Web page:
Bring Me The Horizon
That’s The Spirit
11 September 2015, Sony
Bring Me The Horizon have transformed dramatically since they burst onto the scene in extremely skinny jeans with 2006’s deathcore-infused Count Your Blessings, evolving their screamo sound on 2008’s Suicide Season and 2010’s There Is A Hell. In 2013, the band reached their creative pinnacle with the utterly brilliant Sempiternal, perfecting their metalcore sound and increasing radio accessibility through the incorporation of electronica at the hands of keyboard extraordinaire Jordan Fish. With That’s The Spirit, the band’s first self-produced release, Horizon has taken yet another step into the unknown. For this alone they deserve respect, for the mark of all truly great bands is their ability to take risks and develop their sound with each creative output. However, the more relevant question arises: is it any good?
Sempiternal boasted the biggest anthems of Horizon’s career; preparing to delve into this record, listeners will undoubtedly question whether they can rival the likes of ‘Can You Feel My Heart‘ and ‘Shadow Moses‘. However, this album simply adds to the arsenal of bangers Horizon can detonate live. ‘Throne’ and ‘Drown’ possess choruses that the globe’s largest arenas would struggle to contain and the incredibly catchy ‘True Friends’ and late-album delight ‘Blasphemy’ will incite mosh pits large enough to decimate festivals.
In fact, that is the joy of this record: where previous songs have been aimed almost exclusively at inciting walls of death, That’s The Spirit’s tracks will throw hands to the sky as fans scream out those choruses as much as they will create carnage. Furthermore, if anyone was worried a more melodic Horizon would produce lukewarm concerts, one only had to witness them unleash the album’s first single, ‘Happy Song’, with its sarcastic, Faith No More inspired cheerleader chant, at Reading and Leeds this summer. An album of ‘Chelsea Smiles’ this may not be, but Horizon still pack a mighty punch.
bring me the Horizon have always been the marmite group of metal
Musically, That’s The Sprit is forward-thinking, textured and unique, a feat difficult to achieve in the over-saturated music scene of 2015. Violins, saxophones, orchestras and choirs all feature to develop Horizon’s soundscape. Shockingly, there is minimal screaming, with lead singer Oli Sykes’s clean vocals driving the album, utilising ethereal melodies similar to the Deftones. It also furthers the electronic element brought to Sempiternal, adding Ibiza-beats to riffing. Such a thought sends a shudder through fifteen-year-old me, who loved the sheer brutality of screamo-era Horizon. But, twenty-year-old me loves the results. The album will certainly be a grower for long-term fans, but once one recognises that the Horizon of 2015 and that of 2008 are two separate entities, one can fully enjoy the album and appreciate its brilliance.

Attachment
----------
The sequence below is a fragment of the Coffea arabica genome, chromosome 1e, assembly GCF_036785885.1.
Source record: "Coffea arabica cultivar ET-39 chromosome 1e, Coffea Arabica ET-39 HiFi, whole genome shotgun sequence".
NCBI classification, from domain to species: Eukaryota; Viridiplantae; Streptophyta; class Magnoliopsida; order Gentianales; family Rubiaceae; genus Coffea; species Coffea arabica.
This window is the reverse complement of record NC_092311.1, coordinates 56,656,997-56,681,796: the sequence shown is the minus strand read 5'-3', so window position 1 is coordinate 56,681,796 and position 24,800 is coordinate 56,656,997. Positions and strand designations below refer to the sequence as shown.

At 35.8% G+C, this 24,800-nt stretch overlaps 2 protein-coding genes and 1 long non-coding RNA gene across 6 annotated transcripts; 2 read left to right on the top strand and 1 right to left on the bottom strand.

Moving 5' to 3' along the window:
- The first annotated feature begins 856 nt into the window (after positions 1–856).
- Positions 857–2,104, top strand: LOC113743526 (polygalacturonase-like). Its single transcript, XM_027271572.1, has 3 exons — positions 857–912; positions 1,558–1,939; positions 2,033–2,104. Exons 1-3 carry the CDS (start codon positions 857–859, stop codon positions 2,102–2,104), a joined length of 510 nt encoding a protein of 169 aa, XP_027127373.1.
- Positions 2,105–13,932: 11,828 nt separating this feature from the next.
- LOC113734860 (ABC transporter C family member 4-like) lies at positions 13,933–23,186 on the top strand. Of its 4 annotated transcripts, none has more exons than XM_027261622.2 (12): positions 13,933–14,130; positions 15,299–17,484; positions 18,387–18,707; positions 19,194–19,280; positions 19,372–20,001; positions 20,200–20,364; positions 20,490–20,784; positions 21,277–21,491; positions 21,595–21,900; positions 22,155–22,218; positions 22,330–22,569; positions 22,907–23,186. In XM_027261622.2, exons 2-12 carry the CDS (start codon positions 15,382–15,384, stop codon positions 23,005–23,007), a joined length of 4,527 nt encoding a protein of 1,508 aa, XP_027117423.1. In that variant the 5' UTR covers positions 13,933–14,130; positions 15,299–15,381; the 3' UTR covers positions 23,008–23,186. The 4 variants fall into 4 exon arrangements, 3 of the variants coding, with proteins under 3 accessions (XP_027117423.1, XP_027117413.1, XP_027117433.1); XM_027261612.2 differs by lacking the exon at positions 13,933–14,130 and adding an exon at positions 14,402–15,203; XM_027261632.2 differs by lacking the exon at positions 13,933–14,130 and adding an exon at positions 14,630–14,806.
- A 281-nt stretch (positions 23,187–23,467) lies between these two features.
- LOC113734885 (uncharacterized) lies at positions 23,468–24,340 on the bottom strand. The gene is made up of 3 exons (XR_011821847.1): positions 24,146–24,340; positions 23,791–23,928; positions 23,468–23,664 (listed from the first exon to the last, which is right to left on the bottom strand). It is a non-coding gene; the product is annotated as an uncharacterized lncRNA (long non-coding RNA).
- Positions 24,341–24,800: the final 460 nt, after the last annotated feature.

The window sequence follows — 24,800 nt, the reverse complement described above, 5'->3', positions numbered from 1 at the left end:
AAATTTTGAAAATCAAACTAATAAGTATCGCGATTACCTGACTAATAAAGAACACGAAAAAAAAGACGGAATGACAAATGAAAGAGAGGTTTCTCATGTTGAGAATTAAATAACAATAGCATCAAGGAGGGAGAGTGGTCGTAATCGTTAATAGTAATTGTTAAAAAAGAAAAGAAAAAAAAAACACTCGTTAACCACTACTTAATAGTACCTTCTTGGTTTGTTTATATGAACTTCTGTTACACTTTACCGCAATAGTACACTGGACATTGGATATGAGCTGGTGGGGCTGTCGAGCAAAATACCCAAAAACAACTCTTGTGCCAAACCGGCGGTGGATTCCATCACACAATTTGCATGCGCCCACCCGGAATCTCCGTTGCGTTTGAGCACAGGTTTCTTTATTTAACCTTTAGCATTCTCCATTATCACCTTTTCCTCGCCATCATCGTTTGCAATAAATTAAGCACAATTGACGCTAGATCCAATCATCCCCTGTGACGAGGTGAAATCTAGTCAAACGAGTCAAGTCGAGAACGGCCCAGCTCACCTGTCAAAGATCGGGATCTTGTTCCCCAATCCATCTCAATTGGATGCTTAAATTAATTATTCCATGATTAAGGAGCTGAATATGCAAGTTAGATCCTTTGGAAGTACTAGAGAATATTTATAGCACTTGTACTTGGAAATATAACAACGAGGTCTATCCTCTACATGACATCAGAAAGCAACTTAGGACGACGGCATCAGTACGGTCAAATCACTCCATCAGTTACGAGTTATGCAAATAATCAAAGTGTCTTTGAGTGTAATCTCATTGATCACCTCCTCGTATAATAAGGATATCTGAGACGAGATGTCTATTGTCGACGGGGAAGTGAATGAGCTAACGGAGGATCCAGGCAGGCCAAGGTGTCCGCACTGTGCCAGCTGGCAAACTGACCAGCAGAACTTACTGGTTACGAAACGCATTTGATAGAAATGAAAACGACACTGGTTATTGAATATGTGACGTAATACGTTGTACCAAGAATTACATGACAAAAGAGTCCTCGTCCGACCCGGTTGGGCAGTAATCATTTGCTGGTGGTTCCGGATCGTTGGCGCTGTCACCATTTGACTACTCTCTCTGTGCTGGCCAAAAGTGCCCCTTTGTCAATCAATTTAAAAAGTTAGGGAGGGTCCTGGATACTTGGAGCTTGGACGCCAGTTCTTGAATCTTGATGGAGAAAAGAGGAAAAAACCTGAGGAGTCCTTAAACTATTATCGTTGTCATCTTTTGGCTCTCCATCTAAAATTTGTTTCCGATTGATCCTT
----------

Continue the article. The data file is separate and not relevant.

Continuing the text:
Unlike the disposable pop music plaguing radio, Horizon deliver incredibly personal lyrics dealing with issues pertinent to society’s youth. This is best exemplified on the record’s stand-out track, ‘Avalanche‘, which documents Sykes’s battles with ADHD; the lyrics are striking, leaving a lump in the throat: “Am I broken, what’s the chance I will survive?”
The music may be softer, but Sykes’s lyrics remain macabre and scathing. For instance in ‘What You Need’: “You make me want to slit my wrists and play in my own blood” and in ‘Doomed’: “They kick the chair but we, we help tie the rope”. The record’s ethos is that life is not all smiles, and that rather than ignore the depressing reality of existence, we embrace it. Horizon will resonate with those battling demons and, if their past album trajectory is anything to go by, will remain their ethos for many years to come.
Horizon have always been the marmite group of metal, with every devoted fan being matched by a hater. Their shift to a pop-rock sound will surely exacerbate this divide and while the majority of the album is magnificent, there are some minor issues, which mean Sempiternal remains this writer’s favourite of Horizon’s back catalogue. For example, the album closer, ‘Oh No’, is an anti-clubbing track, and while admiring the sentiment and its attempt to parody the music it criticises, its execution is a little too One Direction. That said, taking risks in altering their sound is admirable and renders all the one-dimensional metalcore bands playing boring, predictable breakdowns redundant.
Overall, the answer to this review’s opening question is a definitive YES. Are Bring Me The Horizon the band of 2015? Quite possibly…